Subscriber login Close [x]
remember me
You are not logged in.

The B2C shift: Driving it home

Published:  24 April, 2020

The coronavirus (Covid-19) has opened up a new world of B2C engagement for businesses offering a lifeline to consumers stuck inside their homes, as Jo Gilbert reports. 

There might be no other time in living memory when the phrase “necessity is the mother” has had so much relevance. Over the past few weeks we have seen businesses do the impossible – swivelling a full 180° on strategies in order to survive. Many of these about-turns have come via cellar and shop doors à la Devon’s Sharpham with its ‘wine and cheese drive thru’. Park up and the goods will be plonked into the car boot. Customer service has never been so good.

And therein lies the heart of what we have seen emerge recently: a chance for companies to redefine what going the extra mile means for their customers, and what roles they can – and want to – play in their lives.

This is particularly true of the surge in online engagement, which has seen a massive levelling up as many B2B companies become B2C often overnight, and suddenly find themselves with a captive audience stuck indoors.

Online sales of beer, wine and spirits surged 67% in the week to 21 March – the week the government officially shut down the UK’s bars and restaurants (Nielsen). But the biggest opportunity for businesses during this time of lockdown is arguably what they can offer beyond sales, by helping consumers to remain connected even when social distancing.

As Rosh Singh, MD at tech-led creative agency UNIT9, which has worked with the likes of Diageo, says: “There is only so much Netflix a human being can watch. Consumers will be looking for entertainment. Alcohol is synonymous with leisure and entertainment time, and there is huge brand equity available for businesses that can provide an entertaining, educational or reassuring platform at this point.”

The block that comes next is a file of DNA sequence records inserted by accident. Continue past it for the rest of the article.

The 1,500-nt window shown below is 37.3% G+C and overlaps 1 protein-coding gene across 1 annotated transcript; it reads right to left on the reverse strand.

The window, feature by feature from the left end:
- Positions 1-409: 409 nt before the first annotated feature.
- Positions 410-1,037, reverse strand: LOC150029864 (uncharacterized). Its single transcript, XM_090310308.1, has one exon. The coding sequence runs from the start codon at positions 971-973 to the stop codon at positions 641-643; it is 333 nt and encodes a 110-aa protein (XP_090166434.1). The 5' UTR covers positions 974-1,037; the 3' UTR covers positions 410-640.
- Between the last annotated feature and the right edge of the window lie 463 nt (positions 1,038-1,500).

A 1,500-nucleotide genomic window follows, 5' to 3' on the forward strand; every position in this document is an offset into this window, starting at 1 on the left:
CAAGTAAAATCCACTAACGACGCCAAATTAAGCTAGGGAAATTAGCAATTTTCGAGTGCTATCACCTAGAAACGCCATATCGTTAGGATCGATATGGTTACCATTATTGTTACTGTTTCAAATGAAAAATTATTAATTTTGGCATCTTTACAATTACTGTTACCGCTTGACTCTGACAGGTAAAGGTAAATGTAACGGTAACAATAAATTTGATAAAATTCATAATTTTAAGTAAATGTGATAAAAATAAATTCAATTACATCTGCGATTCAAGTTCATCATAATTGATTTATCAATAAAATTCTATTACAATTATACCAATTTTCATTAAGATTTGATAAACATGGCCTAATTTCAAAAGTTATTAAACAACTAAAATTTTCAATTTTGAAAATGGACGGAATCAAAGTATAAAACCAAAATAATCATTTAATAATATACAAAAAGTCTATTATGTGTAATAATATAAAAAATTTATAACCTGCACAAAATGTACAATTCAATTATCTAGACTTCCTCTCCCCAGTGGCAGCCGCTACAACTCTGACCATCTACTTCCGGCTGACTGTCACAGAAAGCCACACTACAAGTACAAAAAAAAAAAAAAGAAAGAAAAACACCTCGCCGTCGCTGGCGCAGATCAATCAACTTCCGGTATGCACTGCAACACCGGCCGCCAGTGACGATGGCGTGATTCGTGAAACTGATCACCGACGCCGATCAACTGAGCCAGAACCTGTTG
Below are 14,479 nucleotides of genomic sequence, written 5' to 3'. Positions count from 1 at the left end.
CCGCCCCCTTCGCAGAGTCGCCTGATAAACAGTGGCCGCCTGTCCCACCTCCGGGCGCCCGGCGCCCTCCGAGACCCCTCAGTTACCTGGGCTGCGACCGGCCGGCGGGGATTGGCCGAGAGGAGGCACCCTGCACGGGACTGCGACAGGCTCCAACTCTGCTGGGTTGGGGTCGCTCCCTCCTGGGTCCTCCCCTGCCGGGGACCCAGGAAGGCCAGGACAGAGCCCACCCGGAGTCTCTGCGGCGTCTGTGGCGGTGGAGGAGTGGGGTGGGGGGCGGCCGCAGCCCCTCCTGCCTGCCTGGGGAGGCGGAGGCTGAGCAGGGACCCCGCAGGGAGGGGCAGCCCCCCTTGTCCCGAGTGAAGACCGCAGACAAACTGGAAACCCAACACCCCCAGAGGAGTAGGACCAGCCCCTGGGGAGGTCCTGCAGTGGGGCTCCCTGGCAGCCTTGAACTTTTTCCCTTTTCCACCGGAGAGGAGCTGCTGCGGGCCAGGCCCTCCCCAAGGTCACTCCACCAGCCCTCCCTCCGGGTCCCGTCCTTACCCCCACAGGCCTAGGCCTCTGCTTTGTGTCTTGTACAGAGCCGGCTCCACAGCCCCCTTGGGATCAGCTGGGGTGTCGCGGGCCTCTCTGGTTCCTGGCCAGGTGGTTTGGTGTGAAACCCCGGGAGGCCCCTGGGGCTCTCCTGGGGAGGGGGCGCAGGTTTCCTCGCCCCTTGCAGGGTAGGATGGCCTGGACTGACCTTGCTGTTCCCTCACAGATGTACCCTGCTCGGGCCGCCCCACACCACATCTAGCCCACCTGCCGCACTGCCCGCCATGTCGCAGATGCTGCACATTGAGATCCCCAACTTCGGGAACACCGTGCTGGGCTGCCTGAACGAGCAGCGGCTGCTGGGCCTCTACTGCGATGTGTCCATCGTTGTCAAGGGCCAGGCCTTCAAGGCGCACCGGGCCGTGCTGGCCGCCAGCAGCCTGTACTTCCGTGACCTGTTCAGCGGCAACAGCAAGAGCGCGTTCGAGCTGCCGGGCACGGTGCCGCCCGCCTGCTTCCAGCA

Clearly, this is a time for businesses to reorient their strategies, and they have risen to the challenge.

Cue the global rise of virtual bars and happy hours hosted on video-chat platforms such as Zoom, Houseparty and Google Hangouts, and larger-scale events such as “cloud raves” pulling in millions of Chinese people as they tune in from the comfort of their homes.

Out-of-work bartenders are also moving online via the rise of virtual tip-jars, leveraging the power of social media to offer engaging and educational content in return for online tips.

The off-trade and producers too have become fully fledged content creators via virtual tastings, podcasts, cocktail-making masterclasses and interactive Q&A sessions with winemakers.




In the UK, as we shift overnight from hand-to-hand to screen-to-screen contact, we have seen many businesses either migrate to or accelerate their B2C and online business models.

This is the case for Hertfordshire-based indie Tring Winery, which had been open for less than two months when the virus descended. It has moved its tastings online, with wines being repackaged into individual samples, which are shipped out ahead of the tasting.

Borough Wines has brought forward plans to launch Radio Vine – a digital platform for wine lovers featuring its Somm Select tasting sessions – while also taking its innovative keg refill offer online too.

Some are going one step further, not just holding tastings, but encouraging customers to take part in the production process at home.